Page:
QED projectionmaps BBC Comic Relief- RED Nose Day

Check out this massive work from QED. They were contracted to projectionmap the stage for the BBC broadcast of “Funny for Money”, a huge fundraiser put on by Red Nose Day to help people in need.
From their press release:

QED Productions successfully delivered ground-breaking video mapping and stage lighting integration for Comic Relief’s seven-hour television broadcast on BBC One, by using nineteen high-brightness Christie 3-chip DLP projectors.

According to QED Director Paul Wigfield “not only was this was the most challenging indoor projection mapping ever attempted but also the entire rig had to be installed in just one day”.

Rudi Thackray’s incredible twisting and curved stage set design provided the ultimate projection mapping challenge – the solution required the projectors to be rigged in truly mind-bending positions and orientations. Fourteen Christie WU20K-J and HD20K-J 20,000 lumens projectors were flown above the stage and five Christie WU12K-M 12,000 lumens projectors were mounted underneath with everything seamlessly joined and blended to form the continuous canvas for lighting and graphics.


Having worked out how to cover the entire stage it quickly became clear that it was absolutely impossible to back-up any of the projectors for the live seven hour broadcast, so the reliability of the projectors was absolutely crucial. The Christie J and M series projectors were chosen because of their proven reliability under extremely high temperatures and their ability to perform in any physical orientation. The projectors ran 24/7 from Monday through to the end of the show without any problems whatsoever.

“With set, video and lighting all totally reliant upon the reliability of the projectors any failure would have meant that everyone would have ended up with red faces instead of red noses” commented Wigfield. “Without the comfort of live back-up everything hinged upon the reliability of the Christies and the meticulous preparation and skills of QED’s incredibly talented technical team”.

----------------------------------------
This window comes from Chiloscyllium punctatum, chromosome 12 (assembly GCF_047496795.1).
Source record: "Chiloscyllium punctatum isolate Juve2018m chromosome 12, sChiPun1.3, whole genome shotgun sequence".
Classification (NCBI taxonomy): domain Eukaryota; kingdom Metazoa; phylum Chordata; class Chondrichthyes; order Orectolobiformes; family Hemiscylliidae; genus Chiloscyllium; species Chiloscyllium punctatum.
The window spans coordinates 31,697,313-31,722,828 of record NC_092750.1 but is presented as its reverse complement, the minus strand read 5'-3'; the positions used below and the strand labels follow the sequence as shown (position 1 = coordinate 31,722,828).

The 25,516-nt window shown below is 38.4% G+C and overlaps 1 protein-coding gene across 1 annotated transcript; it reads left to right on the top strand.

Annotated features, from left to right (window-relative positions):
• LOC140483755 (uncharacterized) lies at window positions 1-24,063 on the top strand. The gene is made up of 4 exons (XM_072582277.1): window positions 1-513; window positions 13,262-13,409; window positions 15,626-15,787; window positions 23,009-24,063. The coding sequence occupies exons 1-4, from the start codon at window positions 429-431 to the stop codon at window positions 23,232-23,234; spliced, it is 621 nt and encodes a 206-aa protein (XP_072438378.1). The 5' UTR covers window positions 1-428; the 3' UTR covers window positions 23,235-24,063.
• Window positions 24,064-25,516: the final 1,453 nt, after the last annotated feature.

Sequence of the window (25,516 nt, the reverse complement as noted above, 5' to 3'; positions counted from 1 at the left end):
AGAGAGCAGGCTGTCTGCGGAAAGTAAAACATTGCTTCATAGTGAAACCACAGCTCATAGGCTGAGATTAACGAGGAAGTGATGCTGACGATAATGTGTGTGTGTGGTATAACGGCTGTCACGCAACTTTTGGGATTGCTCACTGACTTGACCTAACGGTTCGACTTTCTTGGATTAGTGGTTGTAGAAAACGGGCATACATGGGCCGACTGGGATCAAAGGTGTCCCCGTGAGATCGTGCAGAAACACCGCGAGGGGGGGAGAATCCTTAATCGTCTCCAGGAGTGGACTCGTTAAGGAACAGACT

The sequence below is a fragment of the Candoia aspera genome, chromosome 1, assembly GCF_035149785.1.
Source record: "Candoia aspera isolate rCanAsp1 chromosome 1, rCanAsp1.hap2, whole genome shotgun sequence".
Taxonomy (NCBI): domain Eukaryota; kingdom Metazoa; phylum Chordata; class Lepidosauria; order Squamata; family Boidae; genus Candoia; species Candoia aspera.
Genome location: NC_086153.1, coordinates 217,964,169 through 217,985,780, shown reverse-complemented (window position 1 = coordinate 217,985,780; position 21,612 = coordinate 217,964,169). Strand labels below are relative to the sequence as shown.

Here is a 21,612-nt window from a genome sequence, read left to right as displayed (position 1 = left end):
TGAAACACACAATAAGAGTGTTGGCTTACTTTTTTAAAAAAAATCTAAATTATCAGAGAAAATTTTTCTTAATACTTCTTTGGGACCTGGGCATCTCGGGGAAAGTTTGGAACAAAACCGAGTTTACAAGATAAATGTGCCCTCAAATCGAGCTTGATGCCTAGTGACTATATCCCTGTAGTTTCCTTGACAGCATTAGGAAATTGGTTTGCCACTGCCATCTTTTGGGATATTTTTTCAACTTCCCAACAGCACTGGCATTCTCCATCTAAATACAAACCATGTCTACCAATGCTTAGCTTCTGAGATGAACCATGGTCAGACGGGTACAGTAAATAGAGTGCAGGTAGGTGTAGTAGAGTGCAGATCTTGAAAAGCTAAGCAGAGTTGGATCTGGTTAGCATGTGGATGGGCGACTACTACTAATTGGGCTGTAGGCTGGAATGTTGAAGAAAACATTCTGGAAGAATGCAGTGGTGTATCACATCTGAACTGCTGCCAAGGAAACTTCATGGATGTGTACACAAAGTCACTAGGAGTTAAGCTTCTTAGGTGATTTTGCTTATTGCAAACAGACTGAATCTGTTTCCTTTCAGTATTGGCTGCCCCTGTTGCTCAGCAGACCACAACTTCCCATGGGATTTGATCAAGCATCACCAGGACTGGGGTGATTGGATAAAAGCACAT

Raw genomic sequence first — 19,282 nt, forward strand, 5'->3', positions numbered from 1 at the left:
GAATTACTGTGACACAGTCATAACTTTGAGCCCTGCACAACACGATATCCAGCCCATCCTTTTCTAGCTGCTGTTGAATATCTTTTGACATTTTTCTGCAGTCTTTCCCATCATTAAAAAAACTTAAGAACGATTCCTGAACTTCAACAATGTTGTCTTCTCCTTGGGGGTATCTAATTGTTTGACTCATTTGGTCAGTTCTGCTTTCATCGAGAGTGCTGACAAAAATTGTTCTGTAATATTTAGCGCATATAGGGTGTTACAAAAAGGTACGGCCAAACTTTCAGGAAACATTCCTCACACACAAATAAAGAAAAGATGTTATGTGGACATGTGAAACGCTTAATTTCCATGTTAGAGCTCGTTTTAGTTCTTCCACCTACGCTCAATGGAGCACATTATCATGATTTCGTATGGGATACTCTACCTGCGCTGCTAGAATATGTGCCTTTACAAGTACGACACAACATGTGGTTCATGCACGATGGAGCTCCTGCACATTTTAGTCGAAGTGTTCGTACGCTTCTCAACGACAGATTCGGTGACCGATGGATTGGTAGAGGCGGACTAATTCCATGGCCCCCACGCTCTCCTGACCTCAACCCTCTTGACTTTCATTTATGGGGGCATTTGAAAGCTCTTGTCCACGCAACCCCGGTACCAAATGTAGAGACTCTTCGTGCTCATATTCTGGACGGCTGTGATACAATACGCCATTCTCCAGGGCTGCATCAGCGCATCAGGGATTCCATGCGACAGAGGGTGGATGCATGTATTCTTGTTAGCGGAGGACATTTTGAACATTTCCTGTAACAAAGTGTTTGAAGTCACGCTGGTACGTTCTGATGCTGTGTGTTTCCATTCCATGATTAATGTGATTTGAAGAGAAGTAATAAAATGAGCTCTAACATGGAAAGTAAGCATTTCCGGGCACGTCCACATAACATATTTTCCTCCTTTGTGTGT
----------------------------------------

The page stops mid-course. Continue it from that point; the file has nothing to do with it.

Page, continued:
QED Technical Equipment

7 x d3 4U v2.5 servers
8 x Christie WU20K-J projectors
6 x Christie HD20K-J projectors
5 x Christie WU12K-M projectors
1 x Lightware 32×32 DVI matrix
1 x Extron16x16 HDSDI matrix
2 x QED 15-channel DVI/Ethernet fibre distribution systems

The projectors were specially chosen in order to maximise the resolution and maintain a consistent balance of brightness and pixel size and shape across the entire canvas. The WU20K-Js and HD20K-Js were flown over the stage at a variety of unusual angles with the WU12K-Ms positioned under the stage firing upwards and through it in order to hit the underside of the bridge. The WU12K-Ms were chosen for their compact size, high brightness and incredibly quiet operation. Being situated in such close proximity to the presenters’ microphones meant that near silent operation was imperative.

QED’s custom precision rigging design enabled all the projectors to be positioned amongst the huge lighting and sound rig in the roof whilst keeping within the specified trim heights. QED’s unique projection mapping fibre-optic distribution system fed all nineteen projectors with individual DVI signals and Ethernet control along with full output preview monitoring on all channels.